“It’s peer reviewed texting,” he told me. “We’ll send messages from a genuine man. It’s not a drip campaign. About 55 percent get replies. Our whole recovery rate on average is about 21 percent, which is really good.”
The notion of using SMS for abandoned carts is not new. But with people to do it individually is unique. I recently spoke with Hegstad about his organization and the rise of industrial SMS, among other subjects.
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What follows is the entire noise of our dialogue along with a transcript, edited for length and clarity.
Eric Bandholz: Tell us about LiveRecover.
It’s peer-to-peer texting. We’re going to send messages from a genuine person –“live texting agents” is what we call them. It’s not a drip campaign.
The brokers are mainly situated in the Philippines. They can type a particular number of words per minute, they speak English as a primary language, and they’ve had some ecommerce experience.
Bandholz: how do you convince recipients that the message is coming from a human and not a bot?
Hegstad: We experience a whole lot of people who will joke with our agents and say like,”If you can demonstrate that you are real, I will buy.” And then we’ll respond with a funny SpongeBob meme, for example,”Give me all your money” or something like that. And they’re like,”That’s so cool. I thought this was a bot. You guys have great customer service.” But for sure, a lot of people assume it is automated.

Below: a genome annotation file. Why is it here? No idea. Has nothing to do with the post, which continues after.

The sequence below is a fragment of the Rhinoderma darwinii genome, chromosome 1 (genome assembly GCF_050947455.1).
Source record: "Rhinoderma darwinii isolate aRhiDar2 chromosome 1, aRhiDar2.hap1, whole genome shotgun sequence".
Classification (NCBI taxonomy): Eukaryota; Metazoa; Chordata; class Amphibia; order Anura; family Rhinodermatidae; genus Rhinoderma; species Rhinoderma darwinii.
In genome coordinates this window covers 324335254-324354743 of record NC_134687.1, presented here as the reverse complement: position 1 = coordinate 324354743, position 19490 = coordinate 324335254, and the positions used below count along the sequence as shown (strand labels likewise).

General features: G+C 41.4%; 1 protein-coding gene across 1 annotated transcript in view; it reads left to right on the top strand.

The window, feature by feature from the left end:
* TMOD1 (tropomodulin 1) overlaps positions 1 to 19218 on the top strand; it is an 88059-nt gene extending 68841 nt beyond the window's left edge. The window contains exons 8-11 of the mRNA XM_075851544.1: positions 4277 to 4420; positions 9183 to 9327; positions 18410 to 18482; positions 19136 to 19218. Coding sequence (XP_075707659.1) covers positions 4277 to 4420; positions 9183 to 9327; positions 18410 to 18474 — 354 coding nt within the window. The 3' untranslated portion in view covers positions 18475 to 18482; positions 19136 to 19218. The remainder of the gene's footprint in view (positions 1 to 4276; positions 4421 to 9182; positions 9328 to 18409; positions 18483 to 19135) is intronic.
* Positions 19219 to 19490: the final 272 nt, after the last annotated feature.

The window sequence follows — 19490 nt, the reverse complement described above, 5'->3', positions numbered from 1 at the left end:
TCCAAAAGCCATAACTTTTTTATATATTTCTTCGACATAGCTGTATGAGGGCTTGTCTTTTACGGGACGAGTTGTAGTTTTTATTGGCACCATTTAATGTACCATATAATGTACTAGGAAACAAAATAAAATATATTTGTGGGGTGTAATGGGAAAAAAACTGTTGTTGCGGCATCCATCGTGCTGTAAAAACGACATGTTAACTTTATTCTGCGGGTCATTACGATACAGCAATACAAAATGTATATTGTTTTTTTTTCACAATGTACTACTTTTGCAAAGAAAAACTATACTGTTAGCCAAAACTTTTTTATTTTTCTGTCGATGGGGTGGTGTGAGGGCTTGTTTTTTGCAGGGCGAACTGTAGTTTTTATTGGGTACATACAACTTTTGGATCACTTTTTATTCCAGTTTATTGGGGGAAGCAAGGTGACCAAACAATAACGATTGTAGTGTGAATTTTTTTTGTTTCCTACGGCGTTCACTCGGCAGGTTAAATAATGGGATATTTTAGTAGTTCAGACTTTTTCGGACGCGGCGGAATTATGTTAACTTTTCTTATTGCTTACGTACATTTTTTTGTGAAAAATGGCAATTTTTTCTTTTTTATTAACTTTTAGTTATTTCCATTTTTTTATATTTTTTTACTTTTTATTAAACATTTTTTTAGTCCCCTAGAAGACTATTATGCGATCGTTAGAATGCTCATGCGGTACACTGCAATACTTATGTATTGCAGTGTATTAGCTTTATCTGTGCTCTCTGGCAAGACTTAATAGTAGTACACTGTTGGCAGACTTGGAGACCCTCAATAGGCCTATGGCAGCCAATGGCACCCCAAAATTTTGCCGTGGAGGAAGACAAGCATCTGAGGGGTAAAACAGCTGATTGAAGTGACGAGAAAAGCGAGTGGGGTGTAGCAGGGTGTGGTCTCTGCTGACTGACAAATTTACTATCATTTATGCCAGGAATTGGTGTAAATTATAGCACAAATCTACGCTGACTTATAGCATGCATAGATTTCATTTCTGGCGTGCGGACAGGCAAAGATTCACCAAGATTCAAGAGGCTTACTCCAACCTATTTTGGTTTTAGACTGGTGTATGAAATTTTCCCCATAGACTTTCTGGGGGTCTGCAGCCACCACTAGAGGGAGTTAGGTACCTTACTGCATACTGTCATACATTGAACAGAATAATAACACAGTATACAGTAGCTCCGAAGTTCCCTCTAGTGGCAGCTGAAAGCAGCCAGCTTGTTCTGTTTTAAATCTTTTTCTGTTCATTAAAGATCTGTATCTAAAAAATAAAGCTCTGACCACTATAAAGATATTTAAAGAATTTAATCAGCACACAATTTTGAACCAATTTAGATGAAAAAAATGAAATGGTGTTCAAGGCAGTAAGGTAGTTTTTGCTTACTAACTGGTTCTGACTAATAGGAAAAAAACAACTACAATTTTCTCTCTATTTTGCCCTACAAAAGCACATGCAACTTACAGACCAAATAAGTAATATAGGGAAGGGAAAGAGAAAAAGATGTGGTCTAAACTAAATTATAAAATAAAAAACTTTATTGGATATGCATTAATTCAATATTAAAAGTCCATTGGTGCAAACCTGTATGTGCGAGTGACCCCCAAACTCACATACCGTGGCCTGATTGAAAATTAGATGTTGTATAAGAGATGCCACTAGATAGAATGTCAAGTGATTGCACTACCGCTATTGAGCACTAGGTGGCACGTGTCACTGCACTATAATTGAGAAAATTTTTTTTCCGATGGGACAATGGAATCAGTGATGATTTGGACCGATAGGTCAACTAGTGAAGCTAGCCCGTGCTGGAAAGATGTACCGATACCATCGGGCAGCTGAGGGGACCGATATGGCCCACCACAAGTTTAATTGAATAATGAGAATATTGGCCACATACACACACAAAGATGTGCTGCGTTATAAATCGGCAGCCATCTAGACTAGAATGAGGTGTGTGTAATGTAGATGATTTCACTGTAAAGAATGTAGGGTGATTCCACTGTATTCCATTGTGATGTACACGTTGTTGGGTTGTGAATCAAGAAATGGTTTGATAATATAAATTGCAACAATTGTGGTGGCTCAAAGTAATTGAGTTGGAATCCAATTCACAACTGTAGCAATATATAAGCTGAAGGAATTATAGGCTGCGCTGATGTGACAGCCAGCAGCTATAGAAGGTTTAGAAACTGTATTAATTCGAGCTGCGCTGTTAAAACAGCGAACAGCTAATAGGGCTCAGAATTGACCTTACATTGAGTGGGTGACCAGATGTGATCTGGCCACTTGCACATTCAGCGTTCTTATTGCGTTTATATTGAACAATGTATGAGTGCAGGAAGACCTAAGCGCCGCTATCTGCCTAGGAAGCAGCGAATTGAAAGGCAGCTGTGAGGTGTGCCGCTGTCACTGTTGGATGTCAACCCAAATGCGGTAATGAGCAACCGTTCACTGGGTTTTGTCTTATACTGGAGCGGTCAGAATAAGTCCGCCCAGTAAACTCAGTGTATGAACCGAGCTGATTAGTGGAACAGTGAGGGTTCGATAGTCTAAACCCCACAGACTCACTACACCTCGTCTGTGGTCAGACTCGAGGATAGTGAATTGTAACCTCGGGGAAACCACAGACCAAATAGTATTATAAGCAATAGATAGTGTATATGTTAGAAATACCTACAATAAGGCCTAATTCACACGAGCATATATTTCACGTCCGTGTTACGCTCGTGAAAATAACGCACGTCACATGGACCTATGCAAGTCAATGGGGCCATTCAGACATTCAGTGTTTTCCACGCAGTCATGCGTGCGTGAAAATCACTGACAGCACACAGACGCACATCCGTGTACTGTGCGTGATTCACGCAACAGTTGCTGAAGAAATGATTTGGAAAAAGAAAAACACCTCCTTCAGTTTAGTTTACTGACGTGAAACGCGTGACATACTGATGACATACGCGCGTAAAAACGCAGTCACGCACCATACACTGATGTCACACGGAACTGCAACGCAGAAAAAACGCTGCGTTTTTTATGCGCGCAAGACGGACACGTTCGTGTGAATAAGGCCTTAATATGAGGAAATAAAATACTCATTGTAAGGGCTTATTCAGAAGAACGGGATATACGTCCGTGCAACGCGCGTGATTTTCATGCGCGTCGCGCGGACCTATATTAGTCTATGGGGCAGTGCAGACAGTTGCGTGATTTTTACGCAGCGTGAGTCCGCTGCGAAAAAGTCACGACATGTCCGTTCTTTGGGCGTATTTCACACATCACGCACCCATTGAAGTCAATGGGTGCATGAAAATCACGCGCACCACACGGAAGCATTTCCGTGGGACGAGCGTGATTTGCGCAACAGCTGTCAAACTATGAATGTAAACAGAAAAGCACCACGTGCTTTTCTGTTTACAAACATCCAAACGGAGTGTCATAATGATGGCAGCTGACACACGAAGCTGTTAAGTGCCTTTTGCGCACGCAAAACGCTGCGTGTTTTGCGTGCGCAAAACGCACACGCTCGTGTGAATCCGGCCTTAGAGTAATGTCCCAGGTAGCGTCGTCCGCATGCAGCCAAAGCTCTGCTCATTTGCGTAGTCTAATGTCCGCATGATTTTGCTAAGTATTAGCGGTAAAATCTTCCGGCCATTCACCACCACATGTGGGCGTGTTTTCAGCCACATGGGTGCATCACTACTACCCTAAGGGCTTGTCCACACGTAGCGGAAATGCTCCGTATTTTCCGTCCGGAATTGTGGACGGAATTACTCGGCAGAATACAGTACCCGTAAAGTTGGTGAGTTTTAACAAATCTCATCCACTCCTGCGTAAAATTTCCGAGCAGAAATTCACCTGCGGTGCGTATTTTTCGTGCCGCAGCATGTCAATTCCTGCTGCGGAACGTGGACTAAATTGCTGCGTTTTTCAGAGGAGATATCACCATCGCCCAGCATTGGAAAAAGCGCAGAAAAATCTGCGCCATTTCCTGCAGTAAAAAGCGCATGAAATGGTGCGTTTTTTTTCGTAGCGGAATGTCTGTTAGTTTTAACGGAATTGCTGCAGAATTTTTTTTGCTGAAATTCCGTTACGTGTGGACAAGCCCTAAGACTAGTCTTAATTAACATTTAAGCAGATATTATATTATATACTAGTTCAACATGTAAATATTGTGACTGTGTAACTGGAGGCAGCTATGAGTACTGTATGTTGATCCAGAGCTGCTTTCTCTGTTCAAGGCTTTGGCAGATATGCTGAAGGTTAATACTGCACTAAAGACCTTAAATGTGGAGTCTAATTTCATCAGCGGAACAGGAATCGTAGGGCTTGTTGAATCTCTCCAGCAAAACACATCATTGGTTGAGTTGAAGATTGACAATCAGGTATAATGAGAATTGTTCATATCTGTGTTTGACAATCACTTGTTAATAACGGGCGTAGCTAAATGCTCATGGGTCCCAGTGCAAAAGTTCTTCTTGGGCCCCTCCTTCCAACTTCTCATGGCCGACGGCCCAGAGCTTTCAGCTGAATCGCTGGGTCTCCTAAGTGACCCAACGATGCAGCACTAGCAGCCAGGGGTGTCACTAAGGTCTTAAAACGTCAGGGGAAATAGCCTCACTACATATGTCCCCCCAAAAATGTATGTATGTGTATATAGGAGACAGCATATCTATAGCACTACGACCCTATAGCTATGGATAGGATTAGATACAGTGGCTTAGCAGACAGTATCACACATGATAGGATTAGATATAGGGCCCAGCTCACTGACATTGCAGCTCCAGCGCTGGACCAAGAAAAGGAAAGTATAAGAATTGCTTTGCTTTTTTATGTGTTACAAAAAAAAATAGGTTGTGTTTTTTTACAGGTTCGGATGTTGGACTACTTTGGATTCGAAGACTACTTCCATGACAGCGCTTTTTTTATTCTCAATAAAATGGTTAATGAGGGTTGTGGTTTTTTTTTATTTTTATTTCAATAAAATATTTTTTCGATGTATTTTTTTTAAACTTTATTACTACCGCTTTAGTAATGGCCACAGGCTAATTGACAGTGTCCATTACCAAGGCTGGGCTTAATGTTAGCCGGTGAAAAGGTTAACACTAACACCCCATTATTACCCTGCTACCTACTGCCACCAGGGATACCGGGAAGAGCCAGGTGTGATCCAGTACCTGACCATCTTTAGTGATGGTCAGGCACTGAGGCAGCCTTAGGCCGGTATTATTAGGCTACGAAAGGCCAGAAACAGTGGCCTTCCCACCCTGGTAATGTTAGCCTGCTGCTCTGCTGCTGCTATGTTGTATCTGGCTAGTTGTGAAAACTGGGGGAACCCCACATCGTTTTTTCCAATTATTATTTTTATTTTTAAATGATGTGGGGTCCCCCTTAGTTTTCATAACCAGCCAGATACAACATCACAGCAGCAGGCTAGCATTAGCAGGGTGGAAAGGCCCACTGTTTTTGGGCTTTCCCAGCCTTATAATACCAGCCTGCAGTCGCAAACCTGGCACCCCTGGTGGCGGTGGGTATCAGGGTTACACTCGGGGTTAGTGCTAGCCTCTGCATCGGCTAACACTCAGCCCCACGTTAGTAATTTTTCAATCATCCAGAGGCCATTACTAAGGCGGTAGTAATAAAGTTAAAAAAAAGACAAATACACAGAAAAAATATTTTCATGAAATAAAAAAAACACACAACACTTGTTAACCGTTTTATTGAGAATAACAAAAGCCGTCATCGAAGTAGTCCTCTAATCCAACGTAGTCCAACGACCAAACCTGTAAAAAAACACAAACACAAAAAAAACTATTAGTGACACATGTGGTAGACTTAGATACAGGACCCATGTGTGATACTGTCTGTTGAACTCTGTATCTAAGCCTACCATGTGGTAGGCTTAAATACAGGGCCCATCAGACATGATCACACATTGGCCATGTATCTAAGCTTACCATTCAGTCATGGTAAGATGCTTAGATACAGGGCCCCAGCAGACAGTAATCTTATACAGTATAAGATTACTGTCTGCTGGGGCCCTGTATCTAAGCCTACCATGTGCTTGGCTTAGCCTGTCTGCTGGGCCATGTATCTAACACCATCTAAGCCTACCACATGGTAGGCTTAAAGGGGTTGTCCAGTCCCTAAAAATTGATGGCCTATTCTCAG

Bandholz: so that your agents send messages to abandoned carts. How many of them are converted to orders?
Hegstad: About 55 percent get replies. Our whole recovery rate on average is about 21 percent, which is really good.
We don’t text 24 hours each day. There’s a silent period once we can not text. No one’s texting after 9:00 p.m. and before 8:00 a.m., each the recipient’s time zone. There are regulations relating to this.
Bandholz: Could shoppers text your service for general questions? Or is it just purely abandoned carts?
Hegstad: at this moment, it is just abandoned checkout recovery. I say”checkout recovery” because we gather the contact number from the checkout, not in the cart. But we are adding live agent support, so a merchant might have a widget which states,”If you have got a question concerning this arrangement, our agents will encourage you.” But that requires us to get more integrated with the stores on a customer service level because if shoppers are asking things live, we need answers on hand.
Bandholz: We did a little bit of that at Beardbrand. We had our live chat box that was connected to lots of individuals abroad. They didn’t necessarily know beard grooming questions. Plus, these widgets are intense resource hogs. They add so much time to loading a page. We killed our live chat altogether.
So, instead, we published a banner that says”Text’style’ for this phone number.” We have got an in-house community manager who will find the text and response to this.